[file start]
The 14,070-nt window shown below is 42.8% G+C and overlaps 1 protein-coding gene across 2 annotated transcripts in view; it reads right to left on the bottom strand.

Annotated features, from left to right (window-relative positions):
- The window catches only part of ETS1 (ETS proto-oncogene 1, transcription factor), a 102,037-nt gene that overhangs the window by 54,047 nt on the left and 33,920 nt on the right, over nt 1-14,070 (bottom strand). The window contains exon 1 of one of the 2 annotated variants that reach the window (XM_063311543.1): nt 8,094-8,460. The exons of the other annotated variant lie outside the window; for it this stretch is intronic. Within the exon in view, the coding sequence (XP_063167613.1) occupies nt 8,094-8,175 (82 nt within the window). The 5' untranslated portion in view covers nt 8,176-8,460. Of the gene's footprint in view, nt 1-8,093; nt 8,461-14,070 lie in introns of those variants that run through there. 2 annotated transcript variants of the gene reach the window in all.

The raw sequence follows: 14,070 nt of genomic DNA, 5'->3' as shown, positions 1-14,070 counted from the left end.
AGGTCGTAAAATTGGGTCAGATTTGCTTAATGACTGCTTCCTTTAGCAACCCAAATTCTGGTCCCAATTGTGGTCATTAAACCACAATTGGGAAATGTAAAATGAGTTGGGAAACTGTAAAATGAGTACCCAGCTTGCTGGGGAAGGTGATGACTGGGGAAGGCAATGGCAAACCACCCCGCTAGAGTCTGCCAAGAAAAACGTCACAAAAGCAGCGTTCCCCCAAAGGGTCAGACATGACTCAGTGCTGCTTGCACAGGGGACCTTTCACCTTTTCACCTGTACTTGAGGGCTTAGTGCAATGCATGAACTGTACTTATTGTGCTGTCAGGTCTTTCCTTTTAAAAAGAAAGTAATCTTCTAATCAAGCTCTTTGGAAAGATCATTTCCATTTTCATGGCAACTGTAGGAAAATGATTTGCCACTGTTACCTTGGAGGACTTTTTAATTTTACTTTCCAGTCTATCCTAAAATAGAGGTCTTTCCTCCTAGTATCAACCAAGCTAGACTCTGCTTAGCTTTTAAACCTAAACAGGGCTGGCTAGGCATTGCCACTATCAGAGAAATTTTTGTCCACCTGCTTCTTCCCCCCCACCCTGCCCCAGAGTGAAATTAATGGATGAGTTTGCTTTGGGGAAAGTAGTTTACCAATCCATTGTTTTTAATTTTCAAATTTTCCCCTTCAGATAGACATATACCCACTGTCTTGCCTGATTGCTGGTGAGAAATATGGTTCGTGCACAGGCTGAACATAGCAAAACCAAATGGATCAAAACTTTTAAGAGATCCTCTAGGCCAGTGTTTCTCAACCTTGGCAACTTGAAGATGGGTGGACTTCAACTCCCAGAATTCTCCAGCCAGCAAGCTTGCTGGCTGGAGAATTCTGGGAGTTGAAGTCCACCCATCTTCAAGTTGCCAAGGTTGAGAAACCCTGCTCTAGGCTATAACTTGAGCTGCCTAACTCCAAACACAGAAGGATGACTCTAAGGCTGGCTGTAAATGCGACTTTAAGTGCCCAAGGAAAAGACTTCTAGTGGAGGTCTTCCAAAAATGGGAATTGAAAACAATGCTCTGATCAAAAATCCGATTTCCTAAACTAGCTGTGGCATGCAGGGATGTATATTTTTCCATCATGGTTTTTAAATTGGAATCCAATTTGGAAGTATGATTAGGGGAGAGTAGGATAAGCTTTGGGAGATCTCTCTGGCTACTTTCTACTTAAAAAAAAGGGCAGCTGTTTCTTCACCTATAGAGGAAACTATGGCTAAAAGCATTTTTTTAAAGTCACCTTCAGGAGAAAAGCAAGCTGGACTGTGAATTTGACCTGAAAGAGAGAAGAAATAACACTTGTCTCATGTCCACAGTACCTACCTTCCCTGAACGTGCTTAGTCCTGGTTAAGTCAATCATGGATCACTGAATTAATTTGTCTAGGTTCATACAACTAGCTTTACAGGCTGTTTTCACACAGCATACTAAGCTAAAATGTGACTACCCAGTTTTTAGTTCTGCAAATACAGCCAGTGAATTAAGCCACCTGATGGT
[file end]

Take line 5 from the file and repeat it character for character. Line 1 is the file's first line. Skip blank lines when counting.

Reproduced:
AGGTCGTAAAATTGGGTCAGATTTGCTTAATGACTGCTTCCTTTAGCAACCCAAATTCTGGTCCCAATTGTGGTCATTAAACCACAATTGGGAAATGTAAAATGAGTTGGGAAACTGTAAAATGAGTACCCAGCTTGCTGGGGAAGGTGATGACTGGGGAAGGCAATGGCAAACCACCCCGCTAGAGTCTGCCAAGAAAAACGTCACAAAAGCAGCGTTCCCCCAAAGGGTCAGACATGACTCAGTGCTGCTTGCACAGGGGACCTTTCACCTTTTCACCTGTACTTGAGGGCTTAGTGCAATGCATGAACTGTACTTATTGTGCTGTCAGGTCTTTCCTTTTAAAAAGAAAGTAATCTTCTAATCAAGCTCTTTGGAAAGATCATTTCCATTTTCATGGCAACTGTAGGAAAATGATTTGCCACTGTTACCTTGGAGGACTTTTTAATTTTACTTTCCAGTCTATCCTAAAATAGAGGTCTTTCCTCCTAGTATCAACCAAGCTAGACTCTGCTTAGCTTTTAAACCTAAACAGGGCTGGCTAGGCATTGCCACTATCAGAGAAATTTTTGTCCACCTGCTTCTTCCCCCCCACCCTGCCCCAGAGTGAAATTAATGGATGAGTTTGCTTTGGGGAAAGTAGTTTACCAATCCATTGTTTTTAATTTTCAAATTTTCCCCTTCAGATAGACATATACCCACTGTCTTGCCTGATTGCTGGTGAGAAATATGGTTCGTGCACAGGCTGAACATAGCAAAACCAAATGGATCAAAACTTTTAAGAGATCCTCTAGGCCAGTGTTTCTCAACCTTGGCAACTTGAAGATGGGTGGACTTCAACTCCCAGAATTCTCCAGCCAGCAAGCTTGCTGGCTGGAGAATTCTGGGAGTTGAAGTCCACCCATCTTCAAGTTGCCAAGGTTGAGAAACCCTGCTCTAGGCTATAACTTGAGCTGCCTAACTCCAAACACAGAAGGATGACTCTAAGGCTGGCTGTAAATGCGACTTTAAGTGCCCAAGGAAAAGACTTCTAGTGGAGGTCTTCCAAAAATGGGAATTGAAAACAATGCTCTGATCAAAAATCCGATTTCCTAAACTAGCTGTGGCATGCAGGGATGTATATTTTTCCATCATGGTTTTTAAATTGGAATCCAATTTGGAAGTATGATTAGGGGAGAGTAGGATAAGCTTTGGGAGATCTCTCTGGCTACTTTCTACTTAAAAAAAAGGGCAGCTGTTTCTTCACCTATAGAGGAAACTATGGCTAAAAGCATTTTTTTAAAGTCACCTTCAGGAGAAAAGCAAGCTGGACTGTGAATTTGACCTGAAAGAGAGAAGAAATAACACTTGTCTCATGTCCACAGTACCTACCTTCCCTGAACGTGCTTAGTCCTGGTTAAGTCAATCATGGATCACTGAATTAATTTGTCTAGGTTCATACAACTAGCTTTACAGGCTGTTTTCACACAGCATACTAAGCTAAAATGTGACTACCCAGTTTTTAGTTCTGCAAATACAGCCAGTGAATTAAGCCACCTGATGGT